The aviation industry is in a recession with the rapid and immense outbreak of COVID-19 under globalisation. The future young aviation professionals might suffer from a ‘career shock’. This study analysed the post-pandemic career prospects for Hong Kong aviation students using mixed-method research considering specialised and licensed training. We conducted a survey (N = 101) and focus group interviews (N = 6) to investigate students' perceived impediments and potential support from the institutions. Matt-Whitney U test is used to compare the perceptual difference in the impediments, career prospects, skills required, and institutional supports between (non-)specialised training students, (non-)engineering-related students, and (non-)final-year students. The results demonstrated no significant difference between students with and without specialised training. While final-year students perceive themselves as lacking more in terms of non-technical skills than non-final-year students, students are interested in broadening their career options to include airline operations, aircraft engineering and maintenance via acquiring a variety of emerging knowledge and technical skills. Given most studies focus on the recovery pattern of the aviation industry, this study is original in considering Hong Kong aviation students' career impediments and prospects using a mixed-method approach to provide policy insights.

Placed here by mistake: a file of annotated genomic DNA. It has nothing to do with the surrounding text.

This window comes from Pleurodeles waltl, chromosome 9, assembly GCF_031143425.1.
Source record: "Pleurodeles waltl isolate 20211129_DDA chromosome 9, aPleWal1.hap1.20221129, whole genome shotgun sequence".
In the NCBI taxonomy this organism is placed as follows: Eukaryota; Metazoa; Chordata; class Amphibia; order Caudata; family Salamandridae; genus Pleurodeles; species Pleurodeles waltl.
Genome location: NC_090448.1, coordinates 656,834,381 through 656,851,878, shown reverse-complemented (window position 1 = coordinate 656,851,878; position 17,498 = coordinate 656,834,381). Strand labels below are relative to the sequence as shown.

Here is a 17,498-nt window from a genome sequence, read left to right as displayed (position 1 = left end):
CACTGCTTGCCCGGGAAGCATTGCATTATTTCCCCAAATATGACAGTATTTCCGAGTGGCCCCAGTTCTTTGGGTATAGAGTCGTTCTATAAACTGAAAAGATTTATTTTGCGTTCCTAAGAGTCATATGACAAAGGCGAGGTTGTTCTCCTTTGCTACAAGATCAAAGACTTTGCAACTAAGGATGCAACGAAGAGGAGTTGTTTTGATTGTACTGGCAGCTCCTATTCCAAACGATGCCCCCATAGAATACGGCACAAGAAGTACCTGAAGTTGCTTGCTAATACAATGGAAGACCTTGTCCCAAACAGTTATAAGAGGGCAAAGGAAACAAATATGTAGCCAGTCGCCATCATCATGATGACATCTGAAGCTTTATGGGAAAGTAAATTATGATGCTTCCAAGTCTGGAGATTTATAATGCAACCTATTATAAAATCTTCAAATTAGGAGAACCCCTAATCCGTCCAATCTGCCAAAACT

- Aircraft maintenance engineering
- Aviation students
- Career prospects
- Licensed training
ASJC Scopus subject areas
- Geography, Planning and Development